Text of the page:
"He put on a couple of thin, half-fingered buckskin gloves.  He went out to catch and he caught hell from everybody…" – Regarding Cincinnati's catcher Allison in Glove Affairs by: Liberman

The original disgrace

I still have my first little league glove at home, safely tucked away with newspaper clippings and a worn uniform, in the family hope chest.  I remember getting it as a gift, from my old man, on my ninth birthday. At the time, I thought, "Man, no other kid can have a black leather mitt as sweet as this Wilson". I wore that thing everywhere those first few days, in anticipation of the season.  I'd pace the backyard, repeatedly slamming a brand new ball into the stiff netting, breaking it in. I was always very fond of that piece of leather, and it suited me well through my grade school years.  So, I can completely understand why people have an affinity for their gloves. One time, after snagging a line drive at short, I even recall thinking, "How did guys ever play this game without one of these things?"

But they did.

Navy dudes are super tough!

Today, I still occasionally wonder how those baseball pioneers, playing in the late 19th century, had the nads to catch fastballs or knock down come-backers with nothing more than their bare hands.  But that's when I realize that those guys were heroes, heroes who used to play with cracked, blistered, and bloody hands. "Gloves? We don't need no stinking gloves!"…that was their motto.  Those dudes should be an inspiration to us all.  They played hard every night, after working in fields and crummy factories all day long.  They didn't need some silly hot tub to soak their weary bones after a game…they just slammed some whiskey, hit the sack, and did it all over again the next day.

Unfortunately, that pure essence of play couldn't last…and some wussy catcher by the name of Allison started the downward spiral that has led to the accursed prosthetics, which are relied upon by all major leaguers today.  However, as disappointing as the baseball glove's evolution is to me personally, its necessity may be difficult to refute.  Playing through bruised hands is one thing…having every one of your catchers hit the IR after receiving a Randy Johnson fastball is something entirely different.  So, although early glove wearers were justly ridiculed by their peers, one could argue that these pansies had a point. Baseball gloves are probably a good thing…for baseball.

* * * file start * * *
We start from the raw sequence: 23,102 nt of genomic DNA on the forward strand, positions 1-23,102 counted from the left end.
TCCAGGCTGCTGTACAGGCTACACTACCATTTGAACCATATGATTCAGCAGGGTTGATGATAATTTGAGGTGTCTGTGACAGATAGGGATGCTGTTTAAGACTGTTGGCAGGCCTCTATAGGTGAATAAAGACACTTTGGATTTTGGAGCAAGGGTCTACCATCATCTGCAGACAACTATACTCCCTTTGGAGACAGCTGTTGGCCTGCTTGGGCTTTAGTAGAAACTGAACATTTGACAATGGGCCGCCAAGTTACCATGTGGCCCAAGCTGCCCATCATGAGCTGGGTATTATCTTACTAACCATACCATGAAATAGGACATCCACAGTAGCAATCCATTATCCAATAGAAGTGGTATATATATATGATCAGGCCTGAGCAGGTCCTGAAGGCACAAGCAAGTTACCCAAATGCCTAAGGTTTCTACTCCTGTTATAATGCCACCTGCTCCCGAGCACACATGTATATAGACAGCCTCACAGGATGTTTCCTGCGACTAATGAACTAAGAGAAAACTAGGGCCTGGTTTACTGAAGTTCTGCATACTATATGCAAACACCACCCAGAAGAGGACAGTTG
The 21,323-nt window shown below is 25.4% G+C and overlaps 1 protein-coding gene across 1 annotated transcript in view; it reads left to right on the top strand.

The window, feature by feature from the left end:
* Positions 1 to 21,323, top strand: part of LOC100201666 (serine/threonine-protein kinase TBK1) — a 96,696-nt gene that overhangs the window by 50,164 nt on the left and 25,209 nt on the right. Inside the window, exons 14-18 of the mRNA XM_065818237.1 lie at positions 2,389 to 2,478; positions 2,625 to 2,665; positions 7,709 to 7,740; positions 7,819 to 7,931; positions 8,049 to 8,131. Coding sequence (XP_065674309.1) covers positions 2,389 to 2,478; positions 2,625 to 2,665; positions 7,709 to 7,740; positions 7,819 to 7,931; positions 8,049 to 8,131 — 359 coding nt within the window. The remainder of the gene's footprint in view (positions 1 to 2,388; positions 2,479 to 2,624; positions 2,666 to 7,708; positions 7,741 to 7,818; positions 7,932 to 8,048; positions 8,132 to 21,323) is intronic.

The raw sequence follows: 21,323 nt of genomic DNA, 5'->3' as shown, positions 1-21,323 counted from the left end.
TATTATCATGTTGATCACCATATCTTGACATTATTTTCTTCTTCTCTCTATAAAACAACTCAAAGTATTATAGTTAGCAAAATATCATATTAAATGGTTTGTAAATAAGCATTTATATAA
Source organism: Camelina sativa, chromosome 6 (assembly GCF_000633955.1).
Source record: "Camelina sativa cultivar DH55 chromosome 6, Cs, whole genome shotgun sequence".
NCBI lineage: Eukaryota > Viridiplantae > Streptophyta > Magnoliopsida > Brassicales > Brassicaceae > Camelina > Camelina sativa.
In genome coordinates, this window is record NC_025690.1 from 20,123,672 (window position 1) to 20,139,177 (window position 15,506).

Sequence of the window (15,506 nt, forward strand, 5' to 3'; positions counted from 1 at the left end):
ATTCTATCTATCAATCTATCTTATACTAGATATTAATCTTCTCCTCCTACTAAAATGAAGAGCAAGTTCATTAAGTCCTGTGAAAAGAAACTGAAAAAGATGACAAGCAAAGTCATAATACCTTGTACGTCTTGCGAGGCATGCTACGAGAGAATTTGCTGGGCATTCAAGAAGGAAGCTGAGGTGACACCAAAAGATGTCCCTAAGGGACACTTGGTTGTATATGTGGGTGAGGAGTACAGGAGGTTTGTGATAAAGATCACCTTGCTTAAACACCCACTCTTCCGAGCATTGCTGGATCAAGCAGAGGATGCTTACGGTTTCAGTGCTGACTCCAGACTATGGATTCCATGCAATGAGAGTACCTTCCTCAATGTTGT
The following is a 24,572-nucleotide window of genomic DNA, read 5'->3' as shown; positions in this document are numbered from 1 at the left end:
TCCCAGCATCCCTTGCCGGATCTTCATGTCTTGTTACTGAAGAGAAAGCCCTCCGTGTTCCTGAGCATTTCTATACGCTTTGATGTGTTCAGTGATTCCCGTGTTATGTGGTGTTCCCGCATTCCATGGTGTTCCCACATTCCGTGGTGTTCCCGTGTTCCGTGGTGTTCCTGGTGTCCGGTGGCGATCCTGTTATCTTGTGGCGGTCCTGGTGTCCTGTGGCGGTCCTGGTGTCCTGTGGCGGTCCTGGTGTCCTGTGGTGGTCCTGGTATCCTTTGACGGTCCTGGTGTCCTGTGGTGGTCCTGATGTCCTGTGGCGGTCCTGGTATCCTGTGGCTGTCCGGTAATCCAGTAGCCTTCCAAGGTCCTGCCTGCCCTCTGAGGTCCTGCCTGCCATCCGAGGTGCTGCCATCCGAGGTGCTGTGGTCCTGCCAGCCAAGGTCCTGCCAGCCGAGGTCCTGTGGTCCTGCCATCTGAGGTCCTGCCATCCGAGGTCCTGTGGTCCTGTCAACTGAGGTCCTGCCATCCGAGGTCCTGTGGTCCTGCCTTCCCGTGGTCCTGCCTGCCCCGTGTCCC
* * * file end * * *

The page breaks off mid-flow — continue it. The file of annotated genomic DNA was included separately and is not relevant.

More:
Still, we should be very careful about extending the age old adage about "What's good for the goose…" to our beloved Wiffle-ball.  As similar as the two are, they are most certainly NOT the same.  Just because your favorite pro totes around a Rawlings XLS-6000, doesn't mean your replica is welcome at the wiffle rink.

This guy's uniform is sweet!
But that glove's gotta go!

We need to keep the spirit of this league pure, baby!  Like the founders of baseball, those gravel-in-their-guts heroes of old who played just for the love of the game, we all need to toughen up! What do you need a mitt for?  Honestly. Toss aside the crutch, comrade, and play wiffle the way it was intended to be played. If it's "gloves" today, it'll be "aluminum bats" tomorrow. Before you know it, we'll have guys showing up with batting helmets and Barry Bonds elbow-pads.  A wiffle ball is made from plastic…hollow plastic.  It doesn't hurt to catch one.  It doesn't hurt to get hit by one (regardless of what Jim West will tell you). Until the day when my paws are too bloodied to play, my glove's staying right where it ought to, with the rest of my childhood memorabilia.

Be a hero, be a man…use your hands!

Notice what this glove does to your wrist?

Editor's note: The author's views were in no way skewed by the 2 home run robbing catches made by his gloved-opponent last Monday night, nor by his own 15+ bare handed fielding errors committed this season.

Joe Lawrence is an HRL:TC writer as well as a player for the Brewers.  Comments or questions can be addressed to Joe at the Message Board.

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